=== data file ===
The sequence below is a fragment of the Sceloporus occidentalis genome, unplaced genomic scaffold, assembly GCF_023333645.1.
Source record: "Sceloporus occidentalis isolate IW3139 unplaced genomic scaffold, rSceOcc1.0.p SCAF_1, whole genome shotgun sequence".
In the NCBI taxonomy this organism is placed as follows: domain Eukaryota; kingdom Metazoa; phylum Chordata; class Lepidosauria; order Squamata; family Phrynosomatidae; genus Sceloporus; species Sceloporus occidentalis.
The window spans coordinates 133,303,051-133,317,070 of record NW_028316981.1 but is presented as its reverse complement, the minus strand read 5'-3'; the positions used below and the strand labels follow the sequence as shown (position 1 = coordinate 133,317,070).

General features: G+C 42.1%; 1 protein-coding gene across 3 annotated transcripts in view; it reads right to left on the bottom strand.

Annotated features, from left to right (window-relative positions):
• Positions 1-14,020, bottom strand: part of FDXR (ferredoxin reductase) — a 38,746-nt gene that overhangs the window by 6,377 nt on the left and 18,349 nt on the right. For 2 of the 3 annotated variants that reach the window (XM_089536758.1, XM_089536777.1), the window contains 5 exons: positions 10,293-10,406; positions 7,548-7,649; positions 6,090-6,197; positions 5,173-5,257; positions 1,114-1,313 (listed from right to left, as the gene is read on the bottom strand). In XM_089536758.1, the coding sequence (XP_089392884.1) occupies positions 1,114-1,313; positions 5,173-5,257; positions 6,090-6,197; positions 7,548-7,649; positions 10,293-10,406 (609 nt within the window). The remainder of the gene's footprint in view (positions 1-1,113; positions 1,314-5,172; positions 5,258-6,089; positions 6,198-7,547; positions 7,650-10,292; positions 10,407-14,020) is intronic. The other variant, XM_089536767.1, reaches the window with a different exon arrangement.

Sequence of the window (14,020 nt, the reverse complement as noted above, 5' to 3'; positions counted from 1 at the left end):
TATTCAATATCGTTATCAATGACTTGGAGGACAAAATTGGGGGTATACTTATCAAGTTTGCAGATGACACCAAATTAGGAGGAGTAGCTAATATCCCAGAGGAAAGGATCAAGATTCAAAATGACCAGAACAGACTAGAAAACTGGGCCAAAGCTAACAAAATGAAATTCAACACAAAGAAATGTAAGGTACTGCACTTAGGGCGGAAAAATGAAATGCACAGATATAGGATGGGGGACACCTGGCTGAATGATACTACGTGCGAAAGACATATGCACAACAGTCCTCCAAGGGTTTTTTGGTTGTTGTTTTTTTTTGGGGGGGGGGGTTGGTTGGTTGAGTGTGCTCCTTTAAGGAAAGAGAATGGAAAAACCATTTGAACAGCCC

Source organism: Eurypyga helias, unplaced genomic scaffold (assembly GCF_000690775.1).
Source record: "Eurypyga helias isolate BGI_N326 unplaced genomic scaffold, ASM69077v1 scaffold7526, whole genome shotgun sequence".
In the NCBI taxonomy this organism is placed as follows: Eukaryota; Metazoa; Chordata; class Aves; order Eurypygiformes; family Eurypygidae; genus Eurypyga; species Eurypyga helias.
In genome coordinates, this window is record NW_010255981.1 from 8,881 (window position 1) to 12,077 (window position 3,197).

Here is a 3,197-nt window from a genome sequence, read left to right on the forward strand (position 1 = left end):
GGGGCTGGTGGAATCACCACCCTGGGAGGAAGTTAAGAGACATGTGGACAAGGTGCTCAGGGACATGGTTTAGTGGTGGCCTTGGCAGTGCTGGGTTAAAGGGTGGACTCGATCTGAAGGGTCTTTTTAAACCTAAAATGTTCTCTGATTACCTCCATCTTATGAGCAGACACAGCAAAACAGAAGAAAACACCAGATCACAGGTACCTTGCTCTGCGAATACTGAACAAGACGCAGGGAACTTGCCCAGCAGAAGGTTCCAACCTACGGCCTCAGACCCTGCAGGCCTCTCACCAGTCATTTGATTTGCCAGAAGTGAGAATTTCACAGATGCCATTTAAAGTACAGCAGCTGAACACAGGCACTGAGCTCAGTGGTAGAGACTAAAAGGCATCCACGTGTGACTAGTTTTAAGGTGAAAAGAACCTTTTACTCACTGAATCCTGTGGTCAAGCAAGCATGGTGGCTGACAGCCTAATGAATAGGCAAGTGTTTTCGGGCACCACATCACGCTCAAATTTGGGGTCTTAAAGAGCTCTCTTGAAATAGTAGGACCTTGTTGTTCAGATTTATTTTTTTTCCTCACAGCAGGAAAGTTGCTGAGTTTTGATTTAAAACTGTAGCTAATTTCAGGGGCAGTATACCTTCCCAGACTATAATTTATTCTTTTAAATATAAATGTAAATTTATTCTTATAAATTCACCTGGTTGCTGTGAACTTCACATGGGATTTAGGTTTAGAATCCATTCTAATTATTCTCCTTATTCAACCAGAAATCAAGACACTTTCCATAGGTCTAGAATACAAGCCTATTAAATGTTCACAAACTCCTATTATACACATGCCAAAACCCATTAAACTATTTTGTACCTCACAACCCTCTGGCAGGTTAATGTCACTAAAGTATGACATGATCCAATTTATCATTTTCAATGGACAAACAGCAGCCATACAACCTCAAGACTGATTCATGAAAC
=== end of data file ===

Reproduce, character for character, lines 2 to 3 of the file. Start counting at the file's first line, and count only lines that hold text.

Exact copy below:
Source record: "Sceloporus occidentalis isolate IW3139 unplaced genomic scaffold, rSceOcc1.0.p SCAF_1, whole genome shotgun sequence".
In the NCBI taxonomy this organism is placed as follows: domain Eukaryota; kingdom Metazoa; phylum Chordata; class Lepidosauria; order Squamata; family Phrynosomatidae; genus Sceloporus; species Sceloporus occidentalis.